When we found out we were having our third boy, I cried. Not right away. I managed (barely), to hold it together for the rest of the ultra sound and the doctor’s appointment that followed it. But when I got in the car, I lost it.
Don’t get me wrong, I love being a mom of boys. They are full of fun and energy and mischief. But this time, my last time, I really wanted it
to be a girl. And I had convinced myself it was.
On the day we found out we were pregnant, we took a small day-trip out to the Land of Fire and Ice. While walking past their mineral panning station, I found this beautiful pink rock abandoned on the ground. The panning was still closed for the season, so it’d probably hadn’t been used in months.
It was a sign. I was sure of it. I was going to get my little girl.
Of course, as the 20 week ultra sound came closer, I started to temper my certainty. After all, if I was wrong I’d better start mentally preparing myself beforehand. I’d tell myself history was not on my side. That I know boys, so it’d be an easier transition. I tried to convince myself that it really was a boy, so I wouldn’t be surprised.
But I wasn’t very effective.
And I didn’t really believe, not until the tech said, “And…it’s a boy!”
Then my vision blurred as all my premature plans came crashing down around my head.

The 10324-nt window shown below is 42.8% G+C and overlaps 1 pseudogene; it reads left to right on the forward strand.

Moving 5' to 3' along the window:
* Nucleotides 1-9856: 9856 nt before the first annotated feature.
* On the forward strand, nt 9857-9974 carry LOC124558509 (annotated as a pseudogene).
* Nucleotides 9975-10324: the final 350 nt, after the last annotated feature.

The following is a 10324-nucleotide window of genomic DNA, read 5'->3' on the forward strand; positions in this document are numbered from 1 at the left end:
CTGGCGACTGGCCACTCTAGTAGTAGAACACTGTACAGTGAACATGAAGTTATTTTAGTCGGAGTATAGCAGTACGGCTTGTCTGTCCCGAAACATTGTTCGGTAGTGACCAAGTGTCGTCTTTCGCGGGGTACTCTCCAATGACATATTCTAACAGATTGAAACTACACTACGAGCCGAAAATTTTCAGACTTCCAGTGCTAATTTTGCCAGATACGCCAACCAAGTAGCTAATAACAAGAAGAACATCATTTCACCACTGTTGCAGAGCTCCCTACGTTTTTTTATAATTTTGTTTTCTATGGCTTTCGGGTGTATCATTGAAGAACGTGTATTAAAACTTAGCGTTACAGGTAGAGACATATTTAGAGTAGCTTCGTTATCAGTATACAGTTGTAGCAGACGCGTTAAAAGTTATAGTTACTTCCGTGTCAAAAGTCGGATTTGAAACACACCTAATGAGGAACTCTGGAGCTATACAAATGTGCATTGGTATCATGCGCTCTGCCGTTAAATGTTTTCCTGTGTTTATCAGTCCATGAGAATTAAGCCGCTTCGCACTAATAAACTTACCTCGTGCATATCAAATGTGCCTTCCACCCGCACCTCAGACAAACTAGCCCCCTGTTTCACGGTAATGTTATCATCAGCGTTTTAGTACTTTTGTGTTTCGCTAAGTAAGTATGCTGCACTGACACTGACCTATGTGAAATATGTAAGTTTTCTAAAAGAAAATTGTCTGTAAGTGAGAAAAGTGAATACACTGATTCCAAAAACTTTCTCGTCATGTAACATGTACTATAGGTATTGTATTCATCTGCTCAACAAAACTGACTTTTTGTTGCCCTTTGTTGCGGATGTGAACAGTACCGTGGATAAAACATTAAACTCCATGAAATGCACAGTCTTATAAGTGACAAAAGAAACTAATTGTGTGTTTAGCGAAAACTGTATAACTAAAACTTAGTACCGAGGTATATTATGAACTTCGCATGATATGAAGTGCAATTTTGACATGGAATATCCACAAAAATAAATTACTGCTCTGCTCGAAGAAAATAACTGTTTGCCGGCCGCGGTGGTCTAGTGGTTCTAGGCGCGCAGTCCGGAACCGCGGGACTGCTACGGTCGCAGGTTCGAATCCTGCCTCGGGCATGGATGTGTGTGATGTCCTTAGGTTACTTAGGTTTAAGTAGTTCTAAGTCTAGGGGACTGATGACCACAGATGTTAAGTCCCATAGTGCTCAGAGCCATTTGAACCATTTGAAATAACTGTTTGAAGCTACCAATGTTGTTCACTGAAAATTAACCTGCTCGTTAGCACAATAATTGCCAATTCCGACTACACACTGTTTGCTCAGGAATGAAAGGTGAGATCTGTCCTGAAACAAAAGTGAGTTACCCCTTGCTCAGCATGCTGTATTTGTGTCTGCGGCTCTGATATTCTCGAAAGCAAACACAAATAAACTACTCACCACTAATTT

I felt like the worst person ever. I was angry. And what kind of mother gets angry about something like that? The guilt was suffocating. But the grief was still there. And no matter how hard I tried, I couldn’t push it away.
When my husband got home, he tried to distract me by talking about names. I, being the helpful person I am, snapped back at him that I’d run out of boys’ names with the last one. Luckily he, unlike me, was still sane (and far more patient than I deserved) so he pushed on.
Then he said it. (The name, which is currently still a secret.) Instantly I knew. And the connection I’d been too upset to feel, came rushing back.
You see, I wasn’t really mad at my baby, or my husband (that one might have taken a little longer). And I wasn’t grieving because this beautiful new baby was a boy.
I was grieving the loss of a baby girl who never was and probably never will be. I was grieving the lack of tulle and tea parties. The giggles. The trip to the bridal shop that I’ll probably never take. Calls from a desperate new mom, turning to the person she trusts the most. I was grieving that special bond, not a given, but only possible between a mother and daughter.
It was only after I allowed myself to recognize the loss and drop the guilt that I started to forget the sorrow. It was only after I accepted the sadness that the joy began to grow and replace it.
I wouldn’t dream of changing this little guy into a girl, even if I could. But that doesn’t mean I don’t still sometimes get a pinch of sadness when I pass an impossibly cute polka dot dress in the store. Or that I never picture what it would be like to have a daughter when I see a mom holding a little girl’s hand while they cross a parking lot.
And when the guilt starts to slip in again. When I think back in shame about how upset I was that first day, I have to take a deep breath.